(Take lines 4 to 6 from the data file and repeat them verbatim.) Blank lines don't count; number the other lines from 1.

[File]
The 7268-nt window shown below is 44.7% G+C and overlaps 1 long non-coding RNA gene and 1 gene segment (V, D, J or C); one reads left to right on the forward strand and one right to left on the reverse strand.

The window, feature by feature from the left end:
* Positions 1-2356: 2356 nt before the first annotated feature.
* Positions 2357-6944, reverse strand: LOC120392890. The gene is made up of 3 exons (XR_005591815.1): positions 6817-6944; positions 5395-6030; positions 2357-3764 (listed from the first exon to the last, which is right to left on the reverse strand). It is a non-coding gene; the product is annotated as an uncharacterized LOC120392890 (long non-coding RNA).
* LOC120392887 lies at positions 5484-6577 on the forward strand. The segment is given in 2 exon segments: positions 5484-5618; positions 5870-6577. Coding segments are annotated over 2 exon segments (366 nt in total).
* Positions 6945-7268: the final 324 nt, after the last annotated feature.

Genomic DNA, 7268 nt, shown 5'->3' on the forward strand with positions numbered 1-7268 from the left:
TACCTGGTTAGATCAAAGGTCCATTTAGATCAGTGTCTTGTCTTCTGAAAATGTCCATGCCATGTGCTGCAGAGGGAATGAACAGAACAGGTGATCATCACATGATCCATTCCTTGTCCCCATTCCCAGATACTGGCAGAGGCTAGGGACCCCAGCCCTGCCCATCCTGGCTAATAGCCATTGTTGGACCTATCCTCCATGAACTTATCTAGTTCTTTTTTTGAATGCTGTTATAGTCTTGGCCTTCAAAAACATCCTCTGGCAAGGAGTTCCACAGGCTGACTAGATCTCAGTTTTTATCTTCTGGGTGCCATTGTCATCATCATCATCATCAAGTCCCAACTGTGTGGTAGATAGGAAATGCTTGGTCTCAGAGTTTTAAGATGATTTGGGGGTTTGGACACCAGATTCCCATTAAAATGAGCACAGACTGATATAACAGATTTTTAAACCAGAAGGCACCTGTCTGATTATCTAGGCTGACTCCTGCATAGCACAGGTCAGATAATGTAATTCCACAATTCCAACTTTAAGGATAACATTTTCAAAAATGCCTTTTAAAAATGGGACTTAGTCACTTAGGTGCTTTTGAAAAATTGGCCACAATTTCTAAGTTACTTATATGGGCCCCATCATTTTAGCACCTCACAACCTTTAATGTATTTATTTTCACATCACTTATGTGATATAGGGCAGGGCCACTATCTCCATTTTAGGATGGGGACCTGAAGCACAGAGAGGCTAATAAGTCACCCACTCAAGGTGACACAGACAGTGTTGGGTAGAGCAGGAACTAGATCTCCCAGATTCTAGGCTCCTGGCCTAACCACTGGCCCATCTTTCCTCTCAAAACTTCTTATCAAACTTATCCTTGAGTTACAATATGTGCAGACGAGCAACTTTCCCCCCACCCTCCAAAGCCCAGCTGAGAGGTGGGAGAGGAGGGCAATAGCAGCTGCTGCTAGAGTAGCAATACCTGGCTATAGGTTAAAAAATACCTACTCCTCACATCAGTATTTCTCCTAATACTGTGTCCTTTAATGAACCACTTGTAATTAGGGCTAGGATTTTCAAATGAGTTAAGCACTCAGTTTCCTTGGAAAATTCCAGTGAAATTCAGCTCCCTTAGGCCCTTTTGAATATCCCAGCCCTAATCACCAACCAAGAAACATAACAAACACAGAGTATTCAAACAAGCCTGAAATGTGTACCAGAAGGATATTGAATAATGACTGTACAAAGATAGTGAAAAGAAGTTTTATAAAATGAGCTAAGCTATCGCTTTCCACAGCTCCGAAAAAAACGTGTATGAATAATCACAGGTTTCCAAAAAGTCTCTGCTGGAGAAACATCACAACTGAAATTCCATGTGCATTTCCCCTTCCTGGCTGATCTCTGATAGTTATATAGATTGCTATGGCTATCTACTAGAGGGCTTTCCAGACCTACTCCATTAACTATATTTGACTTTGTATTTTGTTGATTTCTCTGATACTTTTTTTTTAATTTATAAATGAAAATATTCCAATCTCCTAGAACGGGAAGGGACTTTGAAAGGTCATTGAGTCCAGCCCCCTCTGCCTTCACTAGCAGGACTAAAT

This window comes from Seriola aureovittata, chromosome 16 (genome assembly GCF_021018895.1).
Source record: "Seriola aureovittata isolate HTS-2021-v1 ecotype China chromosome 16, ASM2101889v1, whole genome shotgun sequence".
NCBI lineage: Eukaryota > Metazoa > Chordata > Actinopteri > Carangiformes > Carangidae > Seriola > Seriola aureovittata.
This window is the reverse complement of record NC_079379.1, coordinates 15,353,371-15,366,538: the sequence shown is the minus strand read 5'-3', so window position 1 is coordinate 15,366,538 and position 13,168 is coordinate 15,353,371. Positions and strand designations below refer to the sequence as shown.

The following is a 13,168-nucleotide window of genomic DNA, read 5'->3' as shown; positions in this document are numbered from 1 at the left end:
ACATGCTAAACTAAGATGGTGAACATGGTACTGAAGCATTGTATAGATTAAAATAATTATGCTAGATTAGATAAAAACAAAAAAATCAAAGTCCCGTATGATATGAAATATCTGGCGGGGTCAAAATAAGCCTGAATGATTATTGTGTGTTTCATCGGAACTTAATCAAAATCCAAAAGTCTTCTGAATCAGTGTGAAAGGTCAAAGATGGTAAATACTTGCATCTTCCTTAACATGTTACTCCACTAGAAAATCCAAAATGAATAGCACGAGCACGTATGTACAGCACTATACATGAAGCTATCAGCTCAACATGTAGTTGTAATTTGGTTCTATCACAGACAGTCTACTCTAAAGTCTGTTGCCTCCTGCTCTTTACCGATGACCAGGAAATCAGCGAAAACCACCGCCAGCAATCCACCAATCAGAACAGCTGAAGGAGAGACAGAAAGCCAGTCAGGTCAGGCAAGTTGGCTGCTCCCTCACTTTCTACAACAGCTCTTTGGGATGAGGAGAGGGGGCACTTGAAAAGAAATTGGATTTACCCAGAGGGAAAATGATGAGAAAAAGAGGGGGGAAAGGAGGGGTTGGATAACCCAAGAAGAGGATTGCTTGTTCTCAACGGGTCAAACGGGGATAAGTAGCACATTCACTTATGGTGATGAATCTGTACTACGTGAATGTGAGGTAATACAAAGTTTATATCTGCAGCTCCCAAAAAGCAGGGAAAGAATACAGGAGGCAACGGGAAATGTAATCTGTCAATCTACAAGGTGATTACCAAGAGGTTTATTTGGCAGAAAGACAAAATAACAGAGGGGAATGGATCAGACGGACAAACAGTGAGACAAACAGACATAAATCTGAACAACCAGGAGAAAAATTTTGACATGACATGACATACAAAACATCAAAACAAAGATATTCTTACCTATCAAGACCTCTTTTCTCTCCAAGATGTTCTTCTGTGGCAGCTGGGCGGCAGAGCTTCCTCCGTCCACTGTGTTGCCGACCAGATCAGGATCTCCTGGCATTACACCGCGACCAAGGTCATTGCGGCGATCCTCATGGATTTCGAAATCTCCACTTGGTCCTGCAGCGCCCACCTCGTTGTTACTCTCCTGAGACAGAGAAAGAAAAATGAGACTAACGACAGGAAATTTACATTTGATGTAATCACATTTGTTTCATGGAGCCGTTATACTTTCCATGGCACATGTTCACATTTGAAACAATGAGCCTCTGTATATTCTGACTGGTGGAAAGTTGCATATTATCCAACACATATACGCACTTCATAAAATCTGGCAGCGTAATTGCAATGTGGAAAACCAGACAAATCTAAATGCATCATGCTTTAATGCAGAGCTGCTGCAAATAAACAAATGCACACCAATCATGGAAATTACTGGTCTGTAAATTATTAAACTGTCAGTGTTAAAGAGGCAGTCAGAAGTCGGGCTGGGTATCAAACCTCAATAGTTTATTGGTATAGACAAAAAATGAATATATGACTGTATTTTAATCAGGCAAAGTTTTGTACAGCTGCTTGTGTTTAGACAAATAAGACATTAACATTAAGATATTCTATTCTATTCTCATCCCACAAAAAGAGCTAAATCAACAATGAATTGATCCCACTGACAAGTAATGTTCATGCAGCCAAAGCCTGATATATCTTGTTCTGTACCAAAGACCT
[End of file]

* Positions 2357-6944, reverse strand: LOC120392890. The gene is made up of 3 exons (XR_005591815.1): positions 6817-6944; positions 5395-6030; positions 2357-3764 (listed from the first exon to the last, which is right to left on the reverse strand). It is a non-coding gene; the product is annotated as an uncharacterized LOC120392890 (long non-coding RNA).
* LOC120392887 lies at positions 5484-6577 on the forward strand. The segment is given in 2 exon segments: positions 5484-5618; positions 5870-6577. Coding segments are annotated over 2 exon segments (366 nt in total).
* Positions 6945-7268: the final 324 nt, after the last annotated feature.